Torn Meniscus: Causes, Symptoms, Diagnosis and Treatment


What is a Torn Meniscus?

There are 3 main bones in the knee, namely patella, femur, and tibia. The ends of these bones are covered by a cartilage (a smooth material that cushions the bone, allowing the joint to move easily without any pain). In other words, the cartilage acts as a shock absorber. There are 2 crescent-shaped disks of connective tissue right between the bones of the knees, called menisci. These also act as shock absorbers in order to cushion the lower part of the leg from holding the weight of the entire body.


What is a Torn Meniscus?

What Causes a Torn Meniscus?

What are the Symptoms of a Torn Meniscus?

How is a Torn Meniscus diagnosed?

How is a Torn Meniscus treated?

What are possible complications of a Torn Meniscus?

When should I call my orthopaedist?

Key points about a torn meniscus


What Causes a Torn Meniscus?

Meniscus tears can occur because of performing a sudden rotating movement while bearing weight, like twisting the upper leg while the foot remains in one place while playing sports and other activities. This is referred to as meniscal tear or traumatic tear and can develop over time (degenerative). This is when routine activities like working in the garden, or jogging will result in tears in the meniscus that have gotten weak over time due to arthritis, age, or other conditions.

Degenerative meniscal tears are often seen in adults older than 40. Tears could be minor, with the meniscus still staying connected to the knee. Or they could be major, with the meniscus barely holding on to the knee by a cartilage thread.


What are the Symptoms of a Torn Meniscus?


Every individual might have different symptoms. But the most commonly reported symptoms are:

● Knee may feel unstable or weak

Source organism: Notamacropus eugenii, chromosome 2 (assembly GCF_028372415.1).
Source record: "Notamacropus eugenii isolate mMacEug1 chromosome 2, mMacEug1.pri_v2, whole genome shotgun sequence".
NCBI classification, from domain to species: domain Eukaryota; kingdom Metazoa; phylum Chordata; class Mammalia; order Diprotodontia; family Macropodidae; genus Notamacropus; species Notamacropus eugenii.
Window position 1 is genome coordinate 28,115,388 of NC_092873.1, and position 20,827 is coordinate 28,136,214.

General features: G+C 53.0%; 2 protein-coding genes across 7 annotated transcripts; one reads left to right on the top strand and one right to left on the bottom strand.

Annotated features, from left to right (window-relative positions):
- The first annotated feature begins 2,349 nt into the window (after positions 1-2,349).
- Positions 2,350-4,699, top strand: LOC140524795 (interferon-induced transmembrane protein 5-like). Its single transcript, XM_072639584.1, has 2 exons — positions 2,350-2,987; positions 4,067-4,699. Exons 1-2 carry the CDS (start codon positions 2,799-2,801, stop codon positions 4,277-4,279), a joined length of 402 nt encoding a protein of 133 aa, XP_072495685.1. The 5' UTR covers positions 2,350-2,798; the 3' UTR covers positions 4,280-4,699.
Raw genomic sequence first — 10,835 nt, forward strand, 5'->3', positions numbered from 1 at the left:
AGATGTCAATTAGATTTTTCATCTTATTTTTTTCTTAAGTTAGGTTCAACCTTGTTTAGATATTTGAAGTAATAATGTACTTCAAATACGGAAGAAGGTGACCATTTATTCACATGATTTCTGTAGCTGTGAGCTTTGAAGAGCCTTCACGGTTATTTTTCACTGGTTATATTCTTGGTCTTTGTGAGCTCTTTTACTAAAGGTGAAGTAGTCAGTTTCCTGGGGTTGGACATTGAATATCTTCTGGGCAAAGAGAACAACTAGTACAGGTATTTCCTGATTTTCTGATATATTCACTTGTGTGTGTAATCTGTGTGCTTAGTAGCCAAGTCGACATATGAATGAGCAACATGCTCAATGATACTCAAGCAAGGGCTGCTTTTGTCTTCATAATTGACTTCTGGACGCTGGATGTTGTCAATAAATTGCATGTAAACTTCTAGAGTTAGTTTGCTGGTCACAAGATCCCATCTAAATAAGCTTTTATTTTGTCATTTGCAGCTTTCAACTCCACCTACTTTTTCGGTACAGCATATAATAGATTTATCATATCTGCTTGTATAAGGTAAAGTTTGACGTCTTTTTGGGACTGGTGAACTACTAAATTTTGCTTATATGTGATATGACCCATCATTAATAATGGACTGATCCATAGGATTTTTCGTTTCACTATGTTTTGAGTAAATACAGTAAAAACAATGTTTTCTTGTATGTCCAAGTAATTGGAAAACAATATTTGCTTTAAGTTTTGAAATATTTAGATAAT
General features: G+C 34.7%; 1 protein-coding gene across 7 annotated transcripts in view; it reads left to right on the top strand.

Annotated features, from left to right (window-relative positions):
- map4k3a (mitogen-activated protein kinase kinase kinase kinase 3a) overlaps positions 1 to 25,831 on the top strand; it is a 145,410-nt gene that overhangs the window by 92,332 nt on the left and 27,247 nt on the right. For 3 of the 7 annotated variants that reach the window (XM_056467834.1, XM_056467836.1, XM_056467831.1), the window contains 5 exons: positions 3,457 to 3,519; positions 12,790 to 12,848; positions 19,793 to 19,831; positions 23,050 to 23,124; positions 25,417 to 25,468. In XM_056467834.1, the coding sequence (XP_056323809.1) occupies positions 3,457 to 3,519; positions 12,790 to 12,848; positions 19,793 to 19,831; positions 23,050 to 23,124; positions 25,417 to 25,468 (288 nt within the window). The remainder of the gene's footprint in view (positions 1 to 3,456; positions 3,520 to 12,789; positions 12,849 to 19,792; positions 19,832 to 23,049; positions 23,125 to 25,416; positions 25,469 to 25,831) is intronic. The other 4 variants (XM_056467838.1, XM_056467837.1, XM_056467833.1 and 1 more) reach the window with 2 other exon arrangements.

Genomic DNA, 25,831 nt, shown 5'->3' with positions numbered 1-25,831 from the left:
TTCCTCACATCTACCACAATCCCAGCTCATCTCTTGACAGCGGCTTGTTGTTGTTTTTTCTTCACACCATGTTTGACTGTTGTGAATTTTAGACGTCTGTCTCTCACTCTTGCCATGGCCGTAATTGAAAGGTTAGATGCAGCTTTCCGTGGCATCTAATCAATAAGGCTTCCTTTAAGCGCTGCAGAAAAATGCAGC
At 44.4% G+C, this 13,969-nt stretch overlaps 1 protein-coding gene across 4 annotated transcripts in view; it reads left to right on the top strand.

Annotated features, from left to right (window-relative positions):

● Pain, specifically when holding the knee straight

● Knee may lock, catch, or click

● Stiffness and swelling

● Lesser range of motion

These symptoms may look similar to other health problems or conditions. Always talk with your orthopaedist or bone doctor for a diagnosis.


How is a Torn Meniscus diagnosed?


Your orthopaedist or bone specialist doctor will ask about your medical history and may also do a physical exam. You may also require:

● Arthroscopy. This is a minimally invasive procedure that is used for conditions relating to a joint. It uses a lit, small, optic tube called an arthroscope. Through a small incision in the joint, the tube is inserted into the joint. Images of the inside of the joint are then projected onto a screen. They are utilised in evaluating any arthritic or degenerative changes in the joint. The procedure also might help in the detection of bone tumours and diseases, as well as determine the cause of inflammation and bone pain.

● MRI. This test utilises a combination of radio waves, and large magnets along with a computer in order to produce detailed images of structures and organs within the body. It can also help in finding disease or damage in a surrounding muscle, ligament, bone, or tendon.

● X-ray. This test utilises invisible electromagnetic energy beams to produce images of internal organs, bones and tissues onto film.


How is a Torn Meniscus treated?


Treatment of a torn meniscus mainly depends on your general health, age, and symptoms. It might also depend on the severity of the condition.

Treatment may include:

● Resting, keeping the affected limb elevated, and icing your knee

● Exercises for muscle-strengthening

● Taking medicine to reduce inflammation and relieve pain

● Compression bandage

● Arthroscopic surgery


What are possible complications of a Torn Meniscus?


If a torn meniscus is left untreated it can result in lasting pain and instability of the knee. It might also increase your risk of osteoarthritis.


When should I call my orthopaedist?

Call your orthopaedist if your knee:

● Buckles or feels weak

● Is swollen and painful

● Catches or locks or makes a clicking, grinding, or popping sound


Key points about a torn meniscus


● Torn meniscus is usually the result of a twisting movement of the knee while bearing weight. Or, it could have developed over time from routine activities.

● A torn meniscus causes clicking, pain, or locking, and even weakness of the knee.

● Arthroscopy, exercises, and medicine may be recommended in order to treat a torn meniscus.


If you’re looking for an orthopedist in Bangalore for consultation with respect to a torn meniscus you can get in touch with 1Health Medical Center. Our expert Orthopedist will make the necessary observations, prescribe the right tests, and eventually use the test results to arrive at a treatment plan which will help you mitigate the problem.

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